This association between high pitch and increase in perceived tension could be explained in an ecological-evolutionary framework. From this perspective, musical tension is affected by those auditory features that are associated with tension in “natural” extramusical contexts. An increase in pitch-height in vocal emissions is a signal of distress, fear, anger, and isolation in many species. Most alarm calls that are used in social animals to alert conspecifics about the presence of a predator are characterized by a significant increase in pitch in comparison to normal vocalizations (Fallow, Gardner, & Magrath, 2011). High-pitch vocalizations are reliably perceived as an indicator of distress in infant cries (Schuetze & Zeskind, 2001; Soltis, 2004; Zeskind & Marshall, 1988), and an increase in pitch in the voice is frequently associated with experience of distress and tense emotions as fear, anger (Sobin & Alpert, 1999).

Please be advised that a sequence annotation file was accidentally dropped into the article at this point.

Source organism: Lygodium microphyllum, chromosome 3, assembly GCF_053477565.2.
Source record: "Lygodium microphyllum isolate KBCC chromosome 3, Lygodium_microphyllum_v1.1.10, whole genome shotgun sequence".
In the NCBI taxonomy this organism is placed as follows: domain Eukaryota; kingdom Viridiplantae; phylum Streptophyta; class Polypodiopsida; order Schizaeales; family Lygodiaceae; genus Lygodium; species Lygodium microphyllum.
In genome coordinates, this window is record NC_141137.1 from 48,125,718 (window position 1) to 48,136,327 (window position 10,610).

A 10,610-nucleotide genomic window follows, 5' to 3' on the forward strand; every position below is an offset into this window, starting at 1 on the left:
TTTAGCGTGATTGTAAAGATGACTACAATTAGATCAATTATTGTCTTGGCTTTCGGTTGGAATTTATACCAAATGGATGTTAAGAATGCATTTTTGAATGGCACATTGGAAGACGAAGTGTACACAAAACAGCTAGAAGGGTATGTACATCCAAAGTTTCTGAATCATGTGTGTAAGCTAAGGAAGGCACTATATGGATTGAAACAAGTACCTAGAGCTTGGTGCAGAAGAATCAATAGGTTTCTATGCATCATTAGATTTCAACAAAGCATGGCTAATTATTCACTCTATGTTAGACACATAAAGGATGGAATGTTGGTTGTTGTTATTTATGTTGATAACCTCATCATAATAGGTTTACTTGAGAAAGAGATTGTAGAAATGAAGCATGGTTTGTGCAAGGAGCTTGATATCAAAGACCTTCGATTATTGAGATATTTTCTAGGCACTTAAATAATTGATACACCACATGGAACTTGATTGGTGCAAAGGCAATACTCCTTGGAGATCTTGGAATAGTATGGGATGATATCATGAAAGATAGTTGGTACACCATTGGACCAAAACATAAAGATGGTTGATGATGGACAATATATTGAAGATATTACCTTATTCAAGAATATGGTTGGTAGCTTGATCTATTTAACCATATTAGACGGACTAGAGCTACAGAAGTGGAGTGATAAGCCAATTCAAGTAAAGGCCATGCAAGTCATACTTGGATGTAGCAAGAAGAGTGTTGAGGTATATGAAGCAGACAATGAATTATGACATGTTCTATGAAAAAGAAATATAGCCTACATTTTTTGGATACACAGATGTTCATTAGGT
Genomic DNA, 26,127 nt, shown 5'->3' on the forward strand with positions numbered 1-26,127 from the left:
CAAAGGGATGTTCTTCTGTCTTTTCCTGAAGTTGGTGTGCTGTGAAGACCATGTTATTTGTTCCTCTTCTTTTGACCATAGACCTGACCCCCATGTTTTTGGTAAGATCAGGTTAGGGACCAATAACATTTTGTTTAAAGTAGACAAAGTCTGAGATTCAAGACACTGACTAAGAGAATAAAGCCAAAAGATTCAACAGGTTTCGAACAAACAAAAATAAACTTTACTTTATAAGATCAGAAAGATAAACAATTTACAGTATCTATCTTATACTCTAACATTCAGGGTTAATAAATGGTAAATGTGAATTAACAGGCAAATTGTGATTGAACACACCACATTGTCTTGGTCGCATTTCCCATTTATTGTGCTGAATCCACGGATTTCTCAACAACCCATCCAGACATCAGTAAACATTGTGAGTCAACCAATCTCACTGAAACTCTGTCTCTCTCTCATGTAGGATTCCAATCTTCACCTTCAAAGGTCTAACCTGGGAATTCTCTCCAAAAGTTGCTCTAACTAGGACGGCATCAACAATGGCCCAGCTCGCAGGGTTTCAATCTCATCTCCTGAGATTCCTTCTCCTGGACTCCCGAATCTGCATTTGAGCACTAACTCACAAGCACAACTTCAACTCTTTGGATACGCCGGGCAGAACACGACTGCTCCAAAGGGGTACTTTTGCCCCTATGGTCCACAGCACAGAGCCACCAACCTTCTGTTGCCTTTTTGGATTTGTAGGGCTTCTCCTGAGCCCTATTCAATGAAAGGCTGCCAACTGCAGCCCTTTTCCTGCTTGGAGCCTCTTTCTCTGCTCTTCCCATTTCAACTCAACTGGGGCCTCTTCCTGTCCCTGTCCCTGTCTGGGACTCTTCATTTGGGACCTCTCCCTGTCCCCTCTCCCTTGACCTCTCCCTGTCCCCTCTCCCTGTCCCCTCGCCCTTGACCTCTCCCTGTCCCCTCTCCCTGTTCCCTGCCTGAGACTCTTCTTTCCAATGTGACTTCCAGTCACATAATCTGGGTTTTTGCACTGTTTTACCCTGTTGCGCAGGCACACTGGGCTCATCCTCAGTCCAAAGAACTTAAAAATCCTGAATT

Starting with Helmholtz (1877/1954) the role of beatings of adjacent partials has been one of the main explanatory factors for the perception of dissonance. Plomp and Levelt (1965) have further developed this theory introducing the concepts of critical bandwidth and of sensory consonance (Terhardt, 1978), thus distinguishing the consonance due to basic physical and physiological factors from the consonance in musical situations that is influenced by more high-order factors. The term roughness was then preferred over the expression sensory consonance because it could be applied also to amplitude modulated tones (Zwicker & Fastl, 1990). In our studies we have further tested the role of roughness, as measured according to the model of Sethares (2005), in the perception of valence, tension and movement introducing a comparison between musical intervals and standard noises. A standard noise, by definition, is composed of all frequencies in the range of acoustical perception (typically 20–20,000 Hz). The energetic content of each frequency is regulated by a mathematical function, and in our case, we choose five colored noises that differed in their emphasis on low- and high-pitch frequencies. Specifically, in brown and pink noises there was an emphasis on low-register frequencies; in blue and purple noise there was an emphasis on high-register frequencies. In white noise the energy amplitude was flat all over the frequency range. The roughness level in colored noises is strongly influenced by the content of high-pitch frequencies, reaching a peak in purple noise, whose roughness level was 12.20 times greater than that of the minor second built over C3, and of 37.98 times greater than that of the minor second built over G4. Nevertheless, the results showed that the rated tension for purple noise was lower than that attributed to the dissonant musical intervals of minor second, augmented fourth, and major seventh. The results of the linear mixed model that included both musical intervals and noises showed that roughness was not a significant predictor of perceived tension, while it was a significant predictor in the case of valence. It seems, therefore, that the relation between roughness and tension is not straightforward as in the case of pleasantness/unpleasantness. Low-register musical intervals, for example, had a significantly higher level of roughness in comparison to high-register intervals, but the perception of tension was opposite, with high-register intervals perceived as more tense than low-register intervals.